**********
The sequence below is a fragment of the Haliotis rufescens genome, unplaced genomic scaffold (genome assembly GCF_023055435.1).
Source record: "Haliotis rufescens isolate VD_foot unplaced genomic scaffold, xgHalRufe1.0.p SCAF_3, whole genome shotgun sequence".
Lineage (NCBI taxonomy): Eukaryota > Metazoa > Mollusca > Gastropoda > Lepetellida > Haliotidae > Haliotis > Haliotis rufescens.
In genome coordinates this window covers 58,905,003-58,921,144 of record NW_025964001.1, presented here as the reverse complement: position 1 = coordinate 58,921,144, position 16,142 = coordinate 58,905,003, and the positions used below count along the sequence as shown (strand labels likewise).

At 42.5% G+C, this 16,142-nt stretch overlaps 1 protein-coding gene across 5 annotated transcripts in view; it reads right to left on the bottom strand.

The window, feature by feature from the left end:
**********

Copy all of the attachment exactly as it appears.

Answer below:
The sequence below is a fragment of the Haliotis rufescens genome, unplaced genomic scaffold (genome assembly GCF_023055435.1).
Source record: "Haliotis rufescens isolate VD_foot unplaced genomic scaffold, xgHalRufe1.0.p SCAF_3, whole genome shotgun sequence".
Lineage (NCBI taxonomy): Eukaryota > Metazoa > Mollusca > Gastropoda > Lepetellida > Haliotidae > Haliotis > Haliotis rufescens.
In genome coordinates this window covers 58,905,003-58,921,144 of record NW_025964001.1, presented here as the reverse complement: position 1 = coordinate 58,921,144, position 16,142 = coordinate 58,905,003, and the positions used below count along the sequence as shown (strand labels likewise).

At 42.5% G+C, this 16,142-nt stretch overlaps 1 protein-coding gene across 5 annotated transcripts in view; it reads right to left on the bottom strand.

The window, feature by feature from the left end: